February 07, 2010 London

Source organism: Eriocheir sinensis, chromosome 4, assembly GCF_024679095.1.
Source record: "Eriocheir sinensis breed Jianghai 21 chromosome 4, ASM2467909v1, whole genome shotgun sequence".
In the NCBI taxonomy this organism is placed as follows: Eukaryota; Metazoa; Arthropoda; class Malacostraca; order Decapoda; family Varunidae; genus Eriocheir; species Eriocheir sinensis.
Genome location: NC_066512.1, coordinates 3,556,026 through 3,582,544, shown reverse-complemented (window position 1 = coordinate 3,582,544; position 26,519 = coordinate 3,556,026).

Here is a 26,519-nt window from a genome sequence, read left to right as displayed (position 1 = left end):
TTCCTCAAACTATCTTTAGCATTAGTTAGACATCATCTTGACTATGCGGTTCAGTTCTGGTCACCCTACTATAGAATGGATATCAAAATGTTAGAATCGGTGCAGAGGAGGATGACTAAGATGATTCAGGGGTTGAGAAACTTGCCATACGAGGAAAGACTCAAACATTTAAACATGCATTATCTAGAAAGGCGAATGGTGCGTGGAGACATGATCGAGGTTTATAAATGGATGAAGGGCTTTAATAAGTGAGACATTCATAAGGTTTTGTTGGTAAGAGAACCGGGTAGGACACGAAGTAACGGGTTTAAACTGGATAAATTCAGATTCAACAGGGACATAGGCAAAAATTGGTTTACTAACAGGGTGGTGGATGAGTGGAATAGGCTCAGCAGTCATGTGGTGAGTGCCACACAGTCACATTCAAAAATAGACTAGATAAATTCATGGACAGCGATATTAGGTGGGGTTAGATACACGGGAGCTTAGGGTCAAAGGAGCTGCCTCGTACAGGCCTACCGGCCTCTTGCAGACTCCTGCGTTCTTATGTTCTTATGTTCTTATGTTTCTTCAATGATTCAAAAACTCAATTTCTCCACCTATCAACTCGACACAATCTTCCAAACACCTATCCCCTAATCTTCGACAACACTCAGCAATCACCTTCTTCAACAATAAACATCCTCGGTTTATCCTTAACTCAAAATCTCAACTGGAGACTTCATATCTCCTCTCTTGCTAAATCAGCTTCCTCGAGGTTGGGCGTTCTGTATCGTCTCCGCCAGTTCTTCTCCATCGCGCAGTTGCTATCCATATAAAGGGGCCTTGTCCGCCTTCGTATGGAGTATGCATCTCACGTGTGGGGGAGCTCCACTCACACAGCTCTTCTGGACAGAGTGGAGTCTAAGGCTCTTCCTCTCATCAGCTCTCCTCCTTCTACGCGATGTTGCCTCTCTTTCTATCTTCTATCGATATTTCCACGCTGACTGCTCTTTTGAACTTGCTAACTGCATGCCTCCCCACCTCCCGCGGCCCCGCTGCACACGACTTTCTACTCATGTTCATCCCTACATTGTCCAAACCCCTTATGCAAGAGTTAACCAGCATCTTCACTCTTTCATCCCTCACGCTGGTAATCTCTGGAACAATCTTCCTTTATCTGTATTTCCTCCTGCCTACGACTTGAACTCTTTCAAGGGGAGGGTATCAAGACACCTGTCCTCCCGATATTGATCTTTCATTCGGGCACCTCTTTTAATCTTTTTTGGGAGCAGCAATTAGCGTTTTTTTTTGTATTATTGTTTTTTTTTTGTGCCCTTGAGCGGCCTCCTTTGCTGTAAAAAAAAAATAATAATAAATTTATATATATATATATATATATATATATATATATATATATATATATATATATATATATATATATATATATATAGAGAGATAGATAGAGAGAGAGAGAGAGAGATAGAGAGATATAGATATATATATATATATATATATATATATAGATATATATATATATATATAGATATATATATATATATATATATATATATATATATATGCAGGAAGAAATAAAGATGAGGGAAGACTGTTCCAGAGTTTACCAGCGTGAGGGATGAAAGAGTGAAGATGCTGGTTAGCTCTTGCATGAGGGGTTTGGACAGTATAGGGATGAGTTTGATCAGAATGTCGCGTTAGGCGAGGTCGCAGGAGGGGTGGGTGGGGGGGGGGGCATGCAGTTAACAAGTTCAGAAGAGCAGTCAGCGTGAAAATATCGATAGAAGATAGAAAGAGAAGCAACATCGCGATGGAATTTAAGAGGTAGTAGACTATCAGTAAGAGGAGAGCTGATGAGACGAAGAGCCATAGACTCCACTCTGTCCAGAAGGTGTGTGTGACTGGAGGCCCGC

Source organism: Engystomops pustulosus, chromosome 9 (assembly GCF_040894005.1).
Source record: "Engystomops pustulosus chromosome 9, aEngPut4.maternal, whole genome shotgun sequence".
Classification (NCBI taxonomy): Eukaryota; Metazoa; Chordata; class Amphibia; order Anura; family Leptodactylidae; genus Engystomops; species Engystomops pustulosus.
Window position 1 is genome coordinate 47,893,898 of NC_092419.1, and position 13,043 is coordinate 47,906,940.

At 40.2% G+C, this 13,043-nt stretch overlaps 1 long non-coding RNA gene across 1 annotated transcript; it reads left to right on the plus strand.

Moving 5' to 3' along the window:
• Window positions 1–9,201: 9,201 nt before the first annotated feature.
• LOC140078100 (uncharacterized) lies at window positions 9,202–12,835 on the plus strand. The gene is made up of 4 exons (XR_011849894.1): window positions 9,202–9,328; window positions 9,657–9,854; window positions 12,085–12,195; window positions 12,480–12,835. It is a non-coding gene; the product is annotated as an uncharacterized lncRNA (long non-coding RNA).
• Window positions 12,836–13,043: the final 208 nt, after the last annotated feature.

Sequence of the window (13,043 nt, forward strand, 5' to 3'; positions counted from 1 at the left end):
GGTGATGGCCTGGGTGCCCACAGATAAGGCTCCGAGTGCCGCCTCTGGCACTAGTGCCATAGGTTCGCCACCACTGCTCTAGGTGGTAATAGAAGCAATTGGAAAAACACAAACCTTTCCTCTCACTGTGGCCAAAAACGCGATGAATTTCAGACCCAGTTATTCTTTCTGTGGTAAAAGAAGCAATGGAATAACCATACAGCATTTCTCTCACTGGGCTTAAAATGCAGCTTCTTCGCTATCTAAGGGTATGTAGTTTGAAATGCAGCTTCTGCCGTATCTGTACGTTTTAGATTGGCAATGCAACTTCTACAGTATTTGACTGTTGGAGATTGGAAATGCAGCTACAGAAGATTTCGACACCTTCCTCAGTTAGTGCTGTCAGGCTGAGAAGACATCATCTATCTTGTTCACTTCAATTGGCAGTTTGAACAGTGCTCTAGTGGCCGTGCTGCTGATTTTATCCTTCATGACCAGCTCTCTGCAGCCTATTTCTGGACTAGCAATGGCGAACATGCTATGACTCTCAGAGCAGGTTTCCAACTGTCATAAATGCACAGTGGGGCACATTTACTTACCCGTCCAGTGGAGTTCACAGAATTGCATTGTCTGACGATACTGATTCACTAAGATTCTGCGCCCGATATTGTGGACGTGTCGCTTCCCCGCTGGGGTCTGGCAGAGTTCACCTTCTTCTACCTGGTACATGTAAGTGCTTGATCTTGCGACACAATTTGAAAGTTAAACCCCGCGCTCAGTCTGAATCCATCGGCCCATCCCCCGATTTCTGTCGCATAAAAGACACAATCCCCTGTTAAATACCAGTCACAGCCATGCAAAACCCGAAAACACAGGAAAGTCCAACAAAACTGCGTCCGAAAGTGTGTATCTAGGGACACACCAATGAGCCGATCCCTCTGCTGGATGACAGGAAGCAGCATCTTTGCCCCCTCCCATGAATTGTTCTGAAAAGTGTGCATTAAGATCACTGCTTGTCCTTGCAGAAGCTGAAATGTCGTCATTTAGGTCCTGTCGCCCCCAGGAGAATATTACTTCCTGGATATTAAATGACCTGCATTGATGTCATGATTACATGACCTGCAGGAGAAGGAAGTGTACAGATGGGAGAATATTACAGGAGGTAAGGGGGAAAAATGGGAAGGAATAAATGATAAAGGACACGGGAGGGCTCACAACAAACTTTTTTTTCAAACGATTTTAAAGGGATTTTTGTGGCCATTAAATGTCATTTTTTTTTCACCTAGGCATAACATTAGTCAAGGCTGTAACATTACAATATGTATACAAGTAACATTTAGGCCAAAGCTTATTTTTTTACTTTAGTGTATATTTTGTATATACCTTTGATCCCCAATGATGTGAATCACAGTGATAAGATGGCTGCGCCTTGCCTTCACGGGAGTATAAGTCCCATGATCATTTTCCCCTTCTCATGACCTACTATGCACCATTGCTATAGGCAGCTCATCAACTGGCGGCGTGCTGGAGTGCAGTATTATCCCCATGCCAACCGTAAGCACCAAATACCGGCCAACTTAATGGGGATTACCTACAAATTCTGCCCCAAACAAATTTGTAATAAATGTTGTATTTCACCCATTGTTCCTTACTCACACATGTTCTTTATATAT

The Marni woman's innate eccentricity found expression in Consuelo Castiglioni's pre-fall collection, less in an extravagant jumble of color and print than in the repurposing of strictly utilitarian items like the nylon rain cape the Brits call a pac-a-mac, or the quilted jacket known as a husky in the English countryside. Husky quilting in its distinctive green metamorphosed into a cutaway jacket, high-waisted shorts, a skimpy little all-in-one, and a long dress that could pass for eveningwear à la Marni, worn with a quilted belt that looked like a tiny skating skirt. The pac-a-mac was flipped to form a handkerchief-hemmed skirt and paired with a gold lamé top, another exercise in glamorous utility (or utilitarian glamour). The collection added new meaning to the notion of separates by offering pop-on hoods and capes and elbow-length leather-and-quilting armlets (there were matching boots) to build an outfit, with shearling mitts, like yeti paws, as a finishing touch. The ingenuity and toughness of these pieces made up for more whimsical items, like the frilled pajama pants in a flesh-toned crepe, in the same way that the exploded houndstooth was a much stronger pattern than the bleeding polka dot. In fact, this was one Marni collection where the hard edges had all the charm—and it was all the better for it.
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